30 years of Strawberry Hill Provitica - KCTV5

30 years of Strawberry Hill Provitica

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Strawberry Hill's Lemon Creme Provitica Strawberry Hill's Lemon Creme Provitica
KANSAS CITY, MO (KCTV) -

It's one of the best kept secrets in Kansas City - Strawberry Hill Povitica, the delicious "swirled" bread. Povitica, pronounced (po-veh-TEET-zah), is either Croatian or Serbian, depending on whom you ask. Although there are three bakeries producing Provitica locally, if you ask area residents, the name they'll likely recognize is Strawberry Hill.

No wonder, after starting in the kitchen of a home in the Strawberry Hill neighborhood of Kansas City, Kansas, the company is now celebrating its 30-year anniversary.

"We're representing a culture, a tradition," said Marc O'Leary, one of two brothers who run the company. "There isn't a single time that I've gone on television to sell our Povitica that someone doesn't call in and start crying because of what the bread meant to them growing up. I know how much this means to them, and we're doing everything we can to make sure we produce the most authentic, delicious Povitica we can," O'Leary continued.

According to O'Leary, the history of Povitica in Kansas City goes like this: In the late 1800s, a group of Eastern European immigrants came to town looking for work. The meat-packing business was the perfect fit, so the men and their families settled in the West Bottoms in Kansas City, MO.

The immigrants in the Stockyards and lived in the bottoms until a flood in 1903 washed them out and forced them across the river and onto higher ground in Kansas City, KS. They settled on what was known as The Strawberry Patch or Strawberry Hill.

They built their homes and brought their homemade Povitica recipes with them.

Fast forward to 1984, when, using recipes from both sides of his family and their well-kept Povitica "secrets," Harley O'Leary started the Strawberry Hill Povitica Co. in the heart of Strawberry Hill.

It was a hobby at first, but as word spread, so did the demand for Strawberry Hill Povitica.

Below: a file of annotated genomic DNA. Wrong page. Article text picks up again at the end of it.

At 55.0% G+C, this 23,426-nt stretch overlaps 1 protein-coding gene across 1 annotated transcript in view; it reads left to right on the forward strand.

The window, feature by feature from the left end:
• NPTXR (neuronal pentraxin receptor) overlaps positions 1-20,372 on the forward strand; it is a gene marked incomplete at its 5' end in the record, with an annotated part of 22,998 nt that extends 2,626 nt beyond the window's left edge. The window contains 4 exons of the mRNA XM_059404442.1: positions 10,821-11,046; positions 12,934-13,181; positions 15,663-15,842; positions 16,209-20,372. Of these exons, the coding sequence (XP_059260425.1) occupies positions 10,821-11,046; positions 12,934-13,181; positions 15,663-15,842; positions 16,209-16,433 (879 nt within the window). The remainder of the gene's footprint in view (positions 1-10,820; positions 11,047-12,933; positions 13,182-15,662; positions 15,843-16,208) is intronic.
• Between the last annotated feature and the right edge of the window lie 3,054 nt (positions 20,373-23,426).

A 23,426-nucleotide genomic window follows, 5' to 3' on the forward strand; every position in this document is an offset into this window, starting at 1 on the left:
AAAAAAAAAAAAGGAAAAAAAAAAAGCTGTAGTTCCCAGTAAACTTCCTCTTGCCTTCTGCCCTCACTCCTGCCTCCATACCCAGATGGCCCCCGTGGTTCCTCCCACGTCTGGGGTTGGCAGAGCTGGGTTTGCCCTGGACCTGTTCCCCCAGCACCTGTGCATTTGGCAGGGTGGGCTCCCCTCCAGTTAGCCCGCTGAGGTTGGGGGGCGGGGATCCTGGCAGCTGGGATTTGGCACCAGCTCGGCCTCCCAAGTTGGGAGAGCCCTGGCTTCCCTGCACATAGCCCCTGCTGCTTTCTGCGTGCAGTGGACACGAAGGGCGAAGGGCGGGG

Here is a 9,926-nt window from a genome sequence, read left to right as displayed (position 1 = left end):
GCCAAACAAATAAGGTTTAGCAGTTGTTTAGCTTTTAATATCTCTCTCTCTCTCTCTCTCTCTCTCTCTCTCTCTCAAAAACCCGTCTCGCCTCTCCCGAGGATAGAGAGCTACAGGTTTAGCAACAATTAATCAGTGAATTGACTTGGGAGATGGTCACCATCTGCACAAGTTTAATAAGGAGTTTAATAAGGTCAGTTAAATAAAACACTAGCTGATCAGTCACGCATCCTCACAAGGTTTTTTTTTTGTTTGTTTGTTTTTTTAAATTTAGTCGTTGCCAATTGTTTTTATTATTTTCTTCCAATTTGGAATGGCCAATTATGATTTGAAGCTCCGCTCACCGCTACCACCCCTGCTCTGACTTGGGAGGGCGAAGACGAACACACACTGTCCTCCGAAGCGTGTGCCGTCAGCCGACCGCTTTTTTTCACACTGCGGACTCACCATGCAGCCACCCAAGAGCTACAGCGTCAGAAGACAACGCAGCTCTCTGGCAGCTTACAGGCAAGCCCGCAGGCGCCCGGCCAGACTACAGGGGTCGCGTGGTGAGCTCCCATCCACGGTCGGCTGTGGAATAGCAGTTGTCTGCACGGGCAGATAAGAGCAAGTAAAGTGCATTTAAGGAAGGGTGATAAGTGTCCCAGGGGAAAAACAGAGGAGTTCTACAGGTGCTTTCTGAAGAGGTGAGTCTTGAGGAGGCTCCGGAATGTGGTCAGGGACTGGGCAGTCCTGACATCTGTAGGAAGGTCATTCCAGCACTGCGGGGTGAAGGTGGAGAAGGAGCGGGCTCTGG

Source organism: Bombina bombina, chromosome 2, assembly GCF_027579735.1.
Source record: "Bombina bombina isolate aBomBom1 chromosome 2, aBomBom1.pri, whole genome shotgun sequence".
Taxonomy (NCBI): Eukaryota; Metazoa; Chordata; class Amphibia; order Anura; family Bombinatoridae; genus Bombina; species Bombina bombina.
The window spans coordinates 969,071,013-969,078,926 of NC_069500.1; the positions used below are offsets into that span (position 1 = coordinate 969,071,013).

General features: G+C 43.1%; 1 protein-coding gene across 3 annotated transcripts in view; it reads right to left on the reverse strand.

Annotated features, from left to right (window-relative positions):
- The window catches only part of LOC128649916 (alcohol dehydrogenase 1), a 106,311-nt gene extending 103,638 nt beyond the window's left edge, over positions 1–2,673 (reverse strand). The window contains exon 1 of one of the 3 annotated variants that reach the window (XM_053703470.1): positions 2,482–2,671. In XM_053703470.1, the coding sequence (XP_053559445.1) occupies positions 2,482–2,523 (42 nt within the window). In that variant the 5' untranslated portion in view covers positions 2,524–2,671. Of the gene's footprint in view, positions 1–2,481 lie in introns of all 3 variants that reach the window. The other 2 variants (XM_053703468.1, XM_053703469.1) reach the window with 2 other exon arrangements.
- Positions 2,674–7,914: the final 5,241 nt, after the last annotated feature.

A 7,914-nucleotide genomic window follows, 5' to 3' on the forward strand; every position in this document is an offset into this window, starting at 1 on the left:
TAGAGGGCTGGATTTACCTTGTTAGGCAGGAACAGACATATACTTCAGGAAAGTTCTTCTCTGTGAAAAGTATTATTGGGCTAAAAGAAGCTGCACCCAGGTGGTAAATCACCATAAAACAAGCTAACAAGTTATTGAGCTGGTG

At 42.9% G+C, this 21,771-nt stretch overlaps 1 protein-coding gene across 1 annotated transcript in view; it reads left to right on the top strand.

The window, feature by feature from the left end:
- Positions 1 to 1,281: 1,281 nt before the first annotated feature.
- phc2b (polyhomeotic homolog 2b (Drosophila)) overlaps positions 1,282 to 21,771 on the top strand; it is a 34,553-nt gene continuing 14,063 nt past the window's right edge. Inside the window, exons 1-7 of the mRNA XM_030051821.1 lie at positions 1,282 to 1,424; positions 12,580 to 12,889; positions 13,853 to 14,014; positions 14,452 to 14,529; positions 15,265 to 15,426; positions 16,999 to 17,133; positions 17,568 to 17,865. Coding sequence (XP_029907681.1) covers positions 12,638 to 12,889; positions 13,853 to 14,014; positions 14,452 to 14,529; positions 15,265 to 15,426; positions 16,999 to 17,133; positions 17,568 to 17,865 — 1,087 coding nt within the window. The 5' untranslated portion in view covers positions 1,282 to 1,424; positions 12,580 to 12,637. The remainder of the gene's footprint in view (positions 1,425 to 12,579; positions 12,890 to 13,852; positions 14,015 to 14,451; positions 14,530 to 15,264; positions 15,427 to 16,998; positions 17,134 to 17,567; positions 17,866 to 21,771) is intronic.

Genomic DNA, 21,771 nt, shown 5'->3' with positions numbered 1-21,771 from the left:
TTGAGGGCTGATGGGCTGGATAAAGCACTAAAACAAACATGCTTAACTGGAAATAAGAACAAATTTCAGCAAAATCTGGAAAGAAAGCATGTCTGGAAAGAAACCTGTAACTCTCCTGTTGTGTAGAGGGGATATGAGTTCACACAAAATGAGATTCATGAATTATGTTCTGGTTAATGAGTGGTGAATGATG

Harley O'Leary passed away in 1999, but he left a company on the rise. Still, even he would have been surprised by the growth Strawberry Hill Povitica has seen in recent years.

"It's overwhelming sometimes to think that my father's baking hobby has taken us so far.  We are constantly surrounded by customers who drop in to tell us stories about Harley. Some are pretty interesting, others are warm and heartfelt," O'Leary said.

Making Strawberry Hill Provitica is quite the process. At their Merriam bakery, workers start with a super-secret sweet dough recipe. The dough is put through a pasta machine, which thins it out.

Then workers grab the individual sheets and stretch them out, making them even thinner. They're handed off to the bakers, who apply the exact right amount of filling — one-and-a-half pounds for the classic English Walnut - the company's original, and most popular, flavor.

The baker then rolls it all up, closes the two ends, flips it over a couple of times, and slams it into a baking pan so it takes on that classic povitica shape and consistency. When finished, each loaf weighs an impressive two-and-a-half pounds.

Strawberry Hill Povitica follows a classic recipe, staying true to Harley O'Leary's original loaves. But, that doesn't mean the company isn't constantly evolving, which includes creating new flavors. The most recent addition to the Strawberry Hill lineup is Lemon Crème, which O'Leary says has been wildly popular, even to the point of outselling the No. 1 English Walnut.

It's all very exciting for O'Leary: new flavors, increasing popularity, double-digit sales growth,  and now, a 30-year anniversary. O'Leary said it's been a great ride, but he's looking forward to the next 30 years.

"Thirty years is a long time. I'm hopeful that I'm not traveling as much to QVC in Philadelphia when I'm 75," O'Leary said.

Who knows if QVC will even be around then? It's a good bet Strawberry Hill Provitica will be.

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